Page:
there's no success like failure.

let's spend all the money we can, and never have anything to show for it. let's learn all the things we can, and never act. let's come up with all the greatest ideas, and never implement them. let's write stories that go nowhere. let's write songs we'll never perform. let's go to the movies when the sun is shining. let's work, and work, and work, and never feel liberated. let's squander the days we have off. let's keep our eyes glued to the screen. let's never let anyone into our lane.

today, i cut more wood, and watched the sunset. the sky was all broken clouds, like a red and purple quilt, and i learned to distract myself from thinking about cutting the wood. it made the cutting go much faster. like how things are so much more doable when you know it's coming to an end. you know what i mean. like in may, before school ends; everything's easier. i think one of the scariest things is not having a date to look forward to. just dates you never want to arrive. like birthdays and interviews.

shortly after graduation, meagan's dad and grandma asked me how i felt now that school was over. "i'm okay with it," i said, "but now i'm just going to have to go to work." in unison they told me, "well, you'd better get used to it." a nail in my foot.

if i could go back in time, i'd go to my last eighth grade party, and act a complete fool. i'd pay the dj to leave and play the loudest shit, and i'd tell everyone that was is it. that we're never gonna see each other again; that we're never gonna have to come here again; and how we'll soon find out that the lives we lead are safe, sheltered, and meaningless, and that this is our last chance to feel young and alive and reckless. and then we'd trash the place. i'd like to write a movie where a scene like this plays out. imagine some little chubby asian boy who realizes that he's going to play it safe everyday for the rest of his life, so he just tears it up that one night. in my film's version, everyone would go along with it; in reality, people would probably just leave.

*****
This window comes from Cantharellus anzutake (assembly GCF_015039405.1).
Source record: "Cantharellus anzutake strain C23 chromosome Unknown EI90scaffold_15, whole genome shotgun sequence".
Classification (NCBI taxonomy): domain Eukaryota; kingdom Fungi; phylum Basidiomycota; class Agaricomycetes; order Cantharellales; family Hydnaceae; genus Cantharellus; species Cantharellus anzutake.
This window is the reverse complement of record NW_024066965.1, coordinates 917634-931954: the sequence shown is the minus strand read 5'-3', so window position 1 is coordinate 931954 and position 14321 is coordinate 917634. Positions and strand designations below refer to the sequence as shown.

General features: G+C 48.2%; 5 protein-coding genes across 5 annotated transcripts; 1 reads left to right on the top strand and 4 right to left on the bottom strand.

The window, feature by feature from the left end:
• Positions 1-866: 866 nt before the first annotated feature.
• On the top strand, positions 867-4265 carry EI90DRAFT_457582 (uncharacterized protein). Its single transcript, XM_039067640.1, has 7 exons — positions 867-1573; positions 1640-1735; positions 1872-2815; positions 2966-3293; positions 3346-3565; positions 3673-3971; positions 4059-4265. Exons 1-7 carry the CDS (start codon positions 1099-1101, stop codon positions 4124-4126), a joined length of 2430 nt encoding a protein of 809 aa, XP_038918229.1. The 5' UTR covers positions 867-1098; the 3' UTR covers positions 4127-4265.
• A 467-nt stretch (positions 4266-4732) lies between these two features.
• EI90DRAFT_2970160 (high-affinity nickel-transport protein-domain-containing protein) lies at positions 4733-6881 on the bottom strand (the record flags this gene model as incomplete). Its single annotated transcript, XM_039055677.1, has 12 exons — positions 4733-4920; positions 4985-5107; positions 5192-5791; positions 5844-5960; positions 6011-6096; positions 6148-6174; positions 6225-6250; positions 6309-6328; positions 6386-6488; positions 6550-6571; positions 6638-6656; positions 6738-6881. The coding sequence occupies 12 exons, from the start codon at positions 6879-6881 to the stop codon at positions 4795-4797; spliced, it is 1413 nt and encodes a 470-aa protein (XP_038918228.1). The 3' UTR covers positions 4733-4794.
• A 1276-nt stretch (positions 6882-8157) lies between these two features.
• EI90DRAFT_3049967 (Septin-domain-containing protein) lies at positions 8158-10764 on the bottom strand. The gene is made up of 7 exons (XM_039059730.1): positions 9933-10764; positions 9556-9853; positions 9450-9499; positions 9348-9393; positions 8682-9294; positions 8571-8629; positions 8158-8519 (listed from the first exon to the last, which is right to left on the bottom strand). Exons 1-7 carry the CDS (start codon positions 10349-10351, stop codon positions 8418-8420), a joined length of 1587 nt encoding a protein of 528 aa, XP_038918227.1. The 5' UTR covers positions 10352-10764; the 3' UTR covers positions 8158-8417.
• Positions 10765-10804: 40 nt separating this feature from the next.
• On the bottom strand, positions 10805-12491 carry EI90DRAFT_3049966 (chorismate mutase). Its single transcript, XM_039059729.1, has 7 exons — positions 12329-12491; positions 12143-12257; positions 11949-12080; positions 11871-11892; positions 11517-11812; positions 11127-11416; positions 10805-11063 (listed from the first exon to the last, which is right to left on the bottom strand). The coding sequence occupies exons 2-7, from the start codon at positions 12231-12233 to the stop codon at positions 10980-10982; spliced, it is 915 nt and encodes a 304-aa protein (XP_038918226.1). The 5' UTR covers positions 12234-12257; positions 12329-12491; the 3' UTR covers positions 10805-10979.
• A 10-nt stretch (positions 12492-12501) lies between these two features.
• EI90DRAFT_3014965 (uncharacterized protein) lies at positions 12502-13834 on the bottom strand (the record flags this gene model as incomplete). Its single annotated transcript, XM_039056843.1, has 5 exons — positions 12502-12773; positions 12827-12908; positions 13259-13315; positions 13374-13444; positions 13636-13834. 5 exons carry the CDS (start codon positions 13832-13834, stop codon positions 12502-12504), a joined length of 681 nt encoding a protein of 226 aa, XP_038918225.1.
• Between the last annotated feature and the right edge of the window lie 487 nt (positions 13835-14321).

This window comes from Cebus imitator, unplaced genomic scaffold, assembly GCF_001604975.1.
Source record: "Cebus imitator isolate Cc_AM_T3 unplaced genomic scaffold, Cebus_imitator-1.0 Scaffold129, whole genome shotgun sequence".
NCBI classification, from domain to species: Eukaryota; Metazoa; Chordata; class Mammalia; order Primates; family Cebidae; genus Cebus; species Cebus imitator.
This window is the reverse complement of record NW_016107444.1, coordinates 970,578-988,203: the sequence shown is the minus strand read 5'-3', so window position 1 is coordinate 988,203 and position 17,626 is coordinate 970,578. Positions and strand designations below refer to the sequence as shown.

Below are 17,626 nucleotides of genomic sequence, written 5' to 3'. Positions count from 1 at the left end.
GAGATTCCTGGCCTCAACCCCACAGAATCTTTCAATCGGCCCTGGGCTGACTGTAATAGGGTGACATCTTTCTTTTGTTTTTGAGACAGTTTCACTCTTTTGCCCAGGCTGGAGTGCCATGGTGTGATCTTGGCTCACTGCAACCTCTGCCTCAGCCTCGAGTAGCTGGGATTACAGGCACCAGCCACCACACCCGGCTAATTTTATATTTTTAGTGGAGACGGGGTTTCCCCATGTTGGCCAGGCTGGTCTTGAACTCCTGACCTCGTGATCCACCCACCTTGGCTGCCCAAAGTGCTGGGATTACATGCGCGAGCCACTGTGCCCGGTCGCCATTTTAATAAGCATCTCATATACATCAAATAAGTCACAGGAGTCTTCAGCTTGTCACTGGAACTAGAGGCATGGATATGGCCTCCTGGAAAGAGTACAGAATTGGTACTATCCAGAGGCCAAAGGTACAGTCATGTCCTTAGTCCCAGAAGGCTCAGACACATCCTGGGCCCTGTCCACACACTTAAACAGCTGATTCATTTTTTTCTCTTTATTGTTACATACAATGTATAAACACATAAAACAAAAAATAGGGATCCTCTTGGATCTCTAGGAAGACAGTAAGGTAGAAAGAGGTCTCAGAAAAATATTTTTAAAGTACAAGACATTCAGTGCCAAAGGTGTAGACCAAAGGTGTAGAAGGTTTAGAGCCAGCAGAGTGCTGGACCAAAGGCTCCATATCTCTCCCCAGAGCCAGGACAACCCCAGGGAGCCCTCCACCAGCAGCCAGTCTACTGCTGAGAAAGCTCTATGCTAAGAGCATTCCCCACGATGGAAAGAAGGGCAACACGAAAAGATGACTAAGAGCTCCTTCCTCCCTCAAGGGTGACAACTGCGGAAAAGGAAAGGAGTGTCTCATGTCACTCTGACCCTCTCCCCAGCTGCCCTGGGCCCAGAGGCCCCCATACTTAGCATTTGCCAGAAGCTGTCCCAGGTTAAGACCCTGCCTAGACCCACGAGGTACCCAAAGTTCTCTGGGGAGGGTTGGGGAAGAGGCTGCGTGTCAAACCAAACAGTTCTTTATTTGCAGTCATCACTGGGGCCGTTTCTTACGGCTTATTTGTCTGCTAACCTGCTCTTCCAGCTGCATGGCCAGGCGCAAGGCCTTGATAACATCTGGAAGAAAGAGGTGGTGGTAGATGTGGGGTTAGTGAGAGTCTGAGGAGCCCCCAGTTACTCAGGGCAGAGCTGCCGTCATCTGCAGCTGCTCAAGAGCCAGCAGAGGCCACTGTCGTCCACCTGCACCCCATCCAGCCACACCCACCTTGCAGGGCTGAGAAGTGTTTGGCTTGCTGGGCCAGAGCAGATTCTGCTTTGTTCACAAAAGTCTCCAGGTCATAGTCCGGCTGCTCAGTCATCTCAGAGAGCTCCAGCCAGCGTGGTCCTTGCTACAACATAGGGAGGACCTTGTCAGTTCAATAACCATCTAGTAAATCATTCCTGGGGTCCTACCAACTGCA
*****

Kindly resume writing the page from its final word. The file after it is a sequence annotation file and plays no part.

watching the craziness on tv, hearing the insanity in the music, confronted with the utter stupidity of the workplace, one can easily understand why people rob banks, do drugs, and get into all kinds of trouble. when i read the stranger, i realized that i was capable of anything - good or evil - and that idea is pretty fucked up and downright scary, or liberating, whichever way one chooses to see it. but someone once told me that people for the death penalty are afraid to admit that it's inside them, too. as dazed and confused slater once put, "we're the aliens, man. we're the savages." a philosopher once wrote that everything we find disgusting merely reminds us of our mortality.

i don't know what i'm talking about. sidenote: this is a cop-out.

in my audio recording class, my teacher once listened to one of my songs. "if i were you," he said, "i'd add a chorus, a bridge - something." i've never taken criticism regarding the songs i'd written before, so i turned to the line i had been holding onto ever since i started writing songs: "well, you know. it's just a joke song." he seemed pretty annoyed with this, and responded, "well, i can write joke songs, too, you know. and i'll be laughing all the way to the bank." he was a great guitarist, and really talented, but i've always tried to avoid taking advice from helpful people.


Anonymous said...

James, have you seen the movie Better Luck Tomorrow? I think you would like it.


Talking about Hard Times said...

alright. i've just requested it from the library.